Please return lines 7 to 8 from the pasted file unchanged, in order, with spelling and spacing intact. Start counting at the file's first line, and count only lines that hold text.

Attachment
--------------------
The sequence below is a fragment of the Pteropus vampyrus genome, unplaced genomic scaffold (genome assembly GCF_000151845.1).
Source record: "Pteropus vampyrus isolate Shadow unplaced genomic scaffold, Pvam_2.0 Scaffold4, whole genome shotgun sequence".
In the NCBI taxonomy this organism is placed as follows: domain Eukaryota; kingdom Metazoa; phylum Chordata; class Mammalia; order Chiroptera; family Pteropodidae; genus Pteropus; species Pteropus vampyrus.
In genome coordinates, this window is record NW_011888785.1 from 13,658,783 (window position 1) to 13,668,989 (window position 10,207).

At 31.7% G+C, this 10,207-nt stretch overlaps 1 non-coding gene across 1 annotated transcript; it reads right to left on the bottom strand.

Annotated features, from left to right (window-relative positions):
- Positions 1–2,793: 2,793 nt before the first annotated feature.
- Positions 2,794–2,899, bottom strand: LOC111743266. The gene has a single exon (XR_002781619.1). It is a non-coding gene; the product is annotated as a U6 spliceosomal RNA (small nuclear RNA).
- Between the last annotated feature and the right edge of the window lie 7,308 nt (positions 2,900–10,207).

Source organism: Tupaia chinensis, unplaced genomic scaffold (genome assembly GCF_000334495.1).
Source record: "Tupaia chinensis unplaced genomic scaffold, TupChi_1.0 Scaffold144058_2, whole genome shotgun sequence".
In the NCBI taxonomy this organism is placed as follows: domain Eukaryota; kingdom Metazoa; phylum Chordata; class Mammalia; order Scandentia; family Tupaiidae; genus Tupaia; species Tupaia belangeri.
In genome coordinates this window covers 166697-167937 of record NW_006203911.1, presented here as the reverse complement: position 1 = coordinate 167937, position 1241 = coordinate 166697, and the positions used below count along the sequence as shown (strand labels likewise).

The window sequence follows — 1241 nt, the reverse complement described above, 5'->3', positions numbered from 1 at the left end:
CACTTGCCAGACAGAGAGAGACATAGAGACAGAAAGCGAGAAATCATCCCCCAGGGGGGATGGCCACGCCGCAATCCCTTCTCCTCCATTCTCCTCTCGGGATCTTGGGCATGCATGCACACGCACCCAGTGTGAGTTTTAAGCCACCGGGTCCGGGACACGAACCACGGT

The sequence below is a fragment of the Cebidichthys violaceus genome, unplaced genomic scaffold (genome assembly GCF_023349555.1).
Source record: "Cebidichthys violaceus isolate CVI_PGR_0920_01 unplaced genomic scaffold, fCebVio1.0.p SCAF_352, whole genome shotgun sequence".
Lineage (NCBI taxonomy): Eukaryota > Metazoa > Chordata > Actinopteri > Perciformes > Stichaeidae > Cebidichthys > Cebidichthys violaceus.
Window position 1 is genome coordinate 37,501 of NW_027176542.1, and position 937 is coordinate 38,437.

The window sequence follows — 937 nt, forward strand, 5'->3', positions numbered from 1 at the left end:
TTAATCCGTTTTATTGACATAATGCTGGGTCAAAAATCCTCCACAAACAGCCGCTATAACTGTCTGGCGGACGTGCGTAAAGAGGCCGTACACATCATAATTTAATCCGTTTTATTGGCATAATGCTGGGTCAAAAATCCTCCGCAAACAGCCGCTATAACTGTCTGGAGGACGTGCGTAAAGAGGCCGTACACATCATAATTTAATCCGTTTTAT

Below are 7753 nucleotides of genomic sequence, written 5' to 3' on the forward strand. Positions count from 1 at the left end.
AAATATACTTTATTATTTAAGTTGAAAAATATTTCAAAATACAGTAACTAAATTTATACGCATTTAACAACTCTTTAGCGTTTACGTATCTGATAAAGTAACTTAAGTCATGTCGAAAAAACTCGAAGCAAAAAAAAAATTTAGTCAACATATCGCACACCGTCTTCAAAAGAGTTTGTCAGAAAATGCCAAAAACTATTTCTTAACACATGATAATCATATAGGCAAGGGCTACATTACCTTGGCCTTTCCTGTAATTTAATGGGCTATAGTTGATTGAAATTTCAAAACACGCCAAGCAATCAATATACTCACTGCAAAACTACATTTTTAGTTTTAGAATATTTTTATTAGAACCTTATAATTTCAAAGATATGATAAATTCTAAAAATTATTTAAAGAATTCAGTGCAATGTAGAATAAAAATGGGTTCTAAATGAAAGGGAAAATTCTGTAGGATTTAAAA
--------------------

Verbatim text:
- Positions 1–2,793: 2,793 nt before the first annotated feature.
- Positions 2,794–2,899, bottom strand: LOC111743266. The gene has a single exon (XR_002781619.1). It is a non-coding gene; the product is annotated as a U6 spliceosomal RNA (small nuclear RNA).